Monday, May 14, 2012

California Budget Slashing Misses Stem Cell Agency

The $3 billion California stem cell agency dodged the governor's financial knife today.

This morning, Gov. Jerry Brown announced sweeping cuts throughout California state government as he attempted to close a new, $15.7 billion deficit. A report in the Los Angeles Times said the governor was "grabbing any spare change available." But this afternoon, in response to a query, Kevin McCormack, CIRM's spokesman, said,
"The answer is no, we won't be affected."
The question arose because California's financial picture is much bleaker than it was just four months ago. And the stem cell agency's only real source of cash is money borrowed by the state -- general obligation bonds.

Under Prop. 71, which created the agency in 2004, the bond funds flow directly to the agency without intervention by the legislature or the governor. However, Brown has been chary of additional bond sales since they create an increasing burden in the form of interest costs. Those costs must be financed out of money that otherwise might go to the University of California, K-12 schools and medical help for the poor.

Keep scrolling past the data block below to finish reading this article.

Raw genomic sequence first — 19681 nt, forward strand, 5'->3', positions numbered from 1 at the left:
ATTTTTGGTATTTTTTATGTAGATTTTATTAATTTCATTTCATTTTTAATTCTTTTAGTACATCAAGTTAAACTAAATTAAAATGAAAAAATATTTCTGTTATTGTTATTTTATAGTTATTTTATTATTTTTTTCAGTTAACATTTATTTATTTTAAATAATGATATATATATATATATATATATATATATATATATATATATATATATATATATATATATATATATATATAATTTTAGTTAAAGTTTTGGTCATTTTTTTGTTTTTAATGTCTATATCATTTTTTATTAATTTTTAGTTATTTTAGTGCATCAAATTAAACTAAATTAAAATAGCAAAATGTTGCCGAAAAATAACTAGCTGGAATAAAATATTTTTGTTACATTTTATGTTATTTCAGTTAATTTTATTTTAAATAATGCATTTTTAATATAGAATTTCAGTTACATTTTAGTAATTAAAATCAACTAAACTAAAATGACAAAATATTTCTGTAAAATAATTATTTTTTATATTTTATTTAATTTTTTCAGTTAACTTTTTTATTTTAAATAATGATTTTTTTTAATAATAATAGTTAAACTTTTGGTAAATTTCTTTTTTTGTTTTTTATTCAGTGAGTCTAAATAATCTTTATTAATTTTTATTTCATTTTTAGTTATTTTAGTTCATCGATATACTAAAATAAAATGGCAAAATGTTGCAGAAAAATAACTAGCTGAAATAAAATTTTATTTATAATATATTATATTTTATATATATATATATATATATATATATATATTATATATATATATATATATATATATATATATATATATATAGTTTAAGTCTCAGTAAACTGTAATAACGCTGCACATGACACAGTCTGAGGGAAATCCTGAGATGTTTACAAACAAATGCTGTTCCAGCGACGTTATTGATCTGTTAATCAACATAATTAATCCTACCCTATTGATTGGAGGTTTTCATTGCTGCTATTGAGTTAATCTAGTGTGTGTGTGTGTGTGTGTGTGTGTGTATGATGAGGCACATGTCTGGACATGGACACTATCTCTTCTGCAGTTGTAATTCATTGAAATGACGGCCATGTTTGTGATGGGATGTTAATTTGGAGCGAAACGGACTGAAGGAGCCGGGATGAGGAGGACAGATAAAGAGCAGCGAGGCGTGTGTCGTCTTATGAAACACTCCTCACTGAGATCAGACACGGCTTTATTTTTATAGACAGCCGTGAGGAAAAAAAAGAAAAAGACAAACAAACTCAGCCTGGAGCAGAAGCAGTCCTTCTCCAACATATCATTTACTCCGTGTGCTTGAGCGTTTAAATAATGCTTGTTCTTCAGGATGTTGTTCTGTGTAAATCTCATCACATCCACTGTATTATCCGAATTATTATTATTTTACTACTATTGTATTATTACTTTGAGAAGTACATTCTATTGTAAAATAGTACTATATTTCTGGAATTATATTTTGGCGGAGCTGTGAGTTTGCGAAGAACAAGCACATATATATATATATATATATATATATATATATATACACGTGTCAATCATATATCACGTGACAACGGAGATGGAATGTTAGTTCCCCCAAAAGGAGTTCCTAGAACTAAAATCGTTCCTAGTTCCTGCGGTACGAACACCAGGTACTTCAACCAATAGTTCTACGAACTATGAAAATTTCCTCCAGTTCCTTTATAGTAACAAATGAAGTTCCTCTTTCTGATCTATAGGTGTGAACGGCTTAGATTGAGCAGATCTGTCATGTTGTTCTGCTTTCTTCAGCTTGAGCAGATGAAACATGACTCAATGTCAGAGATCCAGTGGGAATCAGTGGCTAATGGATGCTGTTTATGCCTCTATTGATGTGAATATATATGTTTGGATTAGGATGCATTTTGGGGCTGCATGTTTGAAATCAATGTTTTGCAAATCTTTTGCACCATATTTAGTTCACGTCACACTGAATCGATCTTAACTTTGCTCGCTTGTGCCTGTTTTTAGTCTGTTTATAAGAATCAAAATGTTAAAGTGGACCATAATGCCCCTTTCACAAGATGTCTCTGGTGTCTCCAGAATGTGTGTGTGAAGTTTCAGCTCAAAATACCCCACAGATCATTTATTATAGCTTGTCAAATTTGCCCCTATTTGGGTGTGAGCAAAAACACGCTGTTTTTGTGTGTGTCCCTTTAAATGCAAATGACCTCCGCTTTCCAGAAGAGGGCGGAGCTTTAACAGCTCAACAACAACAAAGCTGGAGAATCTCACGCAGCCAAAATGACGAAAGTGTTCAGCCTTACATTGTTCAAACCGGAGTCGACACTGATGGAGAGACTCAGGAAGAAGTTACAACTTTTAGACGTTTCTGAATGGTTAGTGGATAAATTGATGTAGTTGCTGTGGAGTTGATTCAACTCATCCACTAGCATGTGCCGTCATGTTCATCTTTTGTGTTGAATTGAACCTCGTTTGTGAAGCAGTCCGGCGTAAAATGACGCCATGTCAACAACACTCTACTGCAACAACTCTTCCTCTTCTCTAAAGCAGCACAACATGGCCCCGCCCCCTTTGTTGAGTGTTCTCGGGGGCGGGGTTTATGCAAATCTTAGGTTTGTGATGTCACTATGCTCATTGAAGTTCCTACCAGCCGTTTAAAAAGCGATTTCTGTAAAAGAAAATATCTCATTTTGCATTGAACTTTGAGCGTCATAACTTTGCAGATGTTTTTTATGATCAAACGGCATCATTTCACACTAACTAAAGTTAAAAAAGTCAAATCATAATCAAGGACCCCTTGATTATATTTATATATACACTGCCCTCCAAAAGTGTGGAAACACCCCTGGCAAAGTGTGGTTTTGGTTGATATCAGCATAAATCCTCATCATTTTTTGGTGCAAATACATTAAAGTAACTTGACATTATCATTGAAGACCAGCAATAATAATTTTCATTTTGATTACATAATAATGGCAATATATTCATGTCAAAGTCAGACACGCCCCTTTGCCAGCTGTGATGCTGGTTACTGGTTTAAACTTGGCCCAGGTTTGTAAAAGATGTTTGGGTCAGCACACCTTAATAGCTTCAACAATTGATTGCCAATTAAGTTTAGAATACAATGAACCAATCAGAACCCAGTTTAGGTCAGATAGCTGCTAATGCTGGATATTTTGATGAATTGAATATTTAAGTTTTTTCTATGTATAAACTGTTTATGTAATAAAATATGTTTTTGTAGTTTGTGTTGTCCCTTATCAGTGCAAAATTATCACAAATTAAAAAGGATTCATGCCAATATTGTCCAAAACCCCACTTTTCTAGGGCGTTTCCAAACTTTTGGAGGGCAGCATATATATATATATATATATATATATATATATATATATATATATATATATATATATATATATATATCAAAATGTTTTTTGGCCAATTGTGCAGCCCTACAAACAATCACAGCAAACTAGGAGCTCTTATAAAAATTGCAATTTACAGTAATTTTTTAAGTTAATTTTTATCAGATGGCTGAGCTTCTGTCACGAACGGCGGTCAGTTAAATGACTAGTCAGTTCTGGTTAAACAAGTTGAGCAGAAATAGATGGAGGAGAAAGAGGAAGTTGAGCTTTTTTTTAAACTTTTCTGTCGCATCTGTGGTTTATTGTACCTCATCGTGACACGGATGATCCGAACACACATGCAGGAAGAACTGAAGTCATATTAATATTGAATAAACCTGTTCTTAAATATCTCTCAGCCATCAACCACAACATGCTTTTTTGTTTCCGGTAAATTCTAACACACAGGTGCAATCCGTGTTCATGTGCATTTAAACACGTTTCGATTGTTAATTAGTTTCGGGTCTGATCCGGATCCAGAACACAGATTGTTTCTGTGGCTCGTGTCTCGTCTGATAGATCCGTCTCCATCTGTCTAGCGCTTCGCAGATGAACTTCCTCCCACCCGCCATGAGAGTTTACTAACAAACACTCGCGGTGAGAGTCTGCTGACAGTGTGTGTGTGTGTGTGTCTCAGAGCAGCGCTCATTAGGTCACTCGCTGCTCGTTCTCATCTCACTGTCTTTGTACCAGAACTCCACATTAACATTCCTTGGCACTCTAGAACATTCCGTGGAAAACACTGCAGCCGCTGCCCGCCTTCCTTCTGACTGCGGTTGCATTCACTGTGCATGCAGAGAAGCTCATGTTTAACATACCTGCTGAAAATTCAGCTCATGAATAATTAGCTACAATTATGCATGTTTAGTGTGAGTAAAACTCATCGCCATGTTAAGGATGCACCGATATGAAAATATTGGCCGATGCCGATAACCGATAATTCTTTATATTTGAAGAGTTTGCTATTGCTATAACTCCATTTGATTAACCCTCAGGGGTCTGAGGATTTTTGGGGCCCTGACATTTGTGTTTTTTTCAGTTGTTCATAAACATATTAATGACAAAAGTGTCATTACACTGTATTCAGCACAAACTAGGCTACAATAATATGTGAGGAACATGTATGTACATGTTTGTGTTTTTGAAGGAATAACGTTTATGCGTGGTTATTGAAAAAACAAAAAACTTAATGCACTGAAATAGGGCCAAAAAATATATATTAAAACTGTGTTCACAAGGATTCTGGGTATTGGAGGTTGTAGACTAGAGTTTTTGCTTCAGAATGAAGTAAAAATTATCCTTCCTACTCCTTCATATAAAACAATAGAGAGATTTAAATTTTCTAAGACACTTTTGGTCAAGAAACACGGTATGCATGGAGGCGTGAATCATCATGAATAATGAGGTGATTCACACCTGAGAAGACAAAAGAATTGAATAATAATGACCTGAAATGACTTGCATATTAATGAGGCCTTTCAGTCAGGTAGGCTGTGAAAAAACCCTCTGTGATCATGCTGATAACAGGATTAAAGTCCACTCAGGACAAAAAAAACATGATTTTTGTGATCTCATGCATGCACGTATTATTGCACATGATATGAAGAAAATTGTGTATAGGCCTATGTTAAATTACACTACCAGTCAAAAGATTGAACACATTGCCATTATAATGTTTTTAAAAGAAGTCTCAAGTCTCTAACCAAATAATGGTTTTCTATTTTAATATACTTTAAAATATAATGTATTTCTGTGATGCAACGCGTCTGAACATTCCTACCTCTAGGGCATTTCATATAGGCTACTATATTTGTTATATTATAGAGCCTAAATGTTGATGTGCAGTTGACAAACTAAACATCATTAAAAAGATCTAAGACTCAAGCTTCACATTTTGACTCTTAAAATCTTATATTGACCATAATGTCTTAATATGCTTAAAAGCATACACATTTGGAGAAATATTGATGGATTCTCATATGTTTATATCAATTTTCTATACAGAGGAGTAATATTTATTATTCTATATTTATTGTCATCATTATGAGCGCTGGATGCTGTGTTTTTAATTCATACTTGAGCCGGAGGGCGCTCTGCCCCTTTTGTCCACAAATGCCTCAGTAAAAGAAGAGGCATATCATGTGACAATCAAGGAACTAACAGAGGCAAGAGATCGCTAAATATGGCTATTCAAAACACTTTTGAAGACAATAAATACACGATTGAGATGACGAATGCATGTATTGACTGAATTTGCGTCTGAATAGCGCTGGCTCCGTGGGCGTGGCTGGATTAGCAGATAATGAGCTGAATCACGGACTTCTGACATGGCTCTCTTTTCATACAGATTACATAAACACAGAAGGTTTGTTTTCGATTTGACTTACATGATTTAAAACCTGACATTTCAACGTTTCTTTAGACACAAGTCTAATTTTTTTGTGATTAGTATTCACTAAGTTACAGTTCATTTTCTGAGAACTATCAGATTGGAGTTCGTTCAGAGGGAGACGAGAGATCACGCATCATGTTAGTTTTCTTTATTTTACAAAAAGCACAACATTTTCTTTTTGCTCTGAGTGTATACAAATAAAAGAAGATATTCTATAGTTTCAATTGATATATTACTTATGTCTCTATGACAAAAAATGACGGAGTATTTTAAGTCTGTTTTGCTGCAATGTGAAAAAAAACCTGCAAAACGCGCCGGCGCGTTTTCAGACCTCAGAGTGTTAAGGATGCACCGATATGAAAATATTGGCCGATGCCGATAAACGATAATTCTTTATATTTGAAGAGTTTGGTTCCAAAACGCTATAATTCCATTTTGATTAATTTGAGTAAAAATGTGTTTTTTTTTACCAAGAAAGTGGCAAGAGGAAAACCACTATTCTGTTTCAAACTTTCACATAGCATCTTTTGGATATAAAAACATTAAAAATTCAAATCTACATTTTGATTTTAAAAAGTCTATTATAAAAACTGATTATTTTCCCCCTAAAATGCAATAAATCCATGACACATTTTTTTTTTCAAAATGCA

Under an agreement arrived at last year, CIRM has what amounts to a $225 million line of credit with the state, which should take care of its needs until January. The cash is coming from short-term borrowing by the state instead of bonds.

The Brown Administration has cut back on bond borrowing and intends to cut more this fall. According to the state Department of Finance, the cost of borrowing has declined $173 million this fiscal year, down to $5.2 billion. CIRM's share of the debt service is more than $200,000 a day.  
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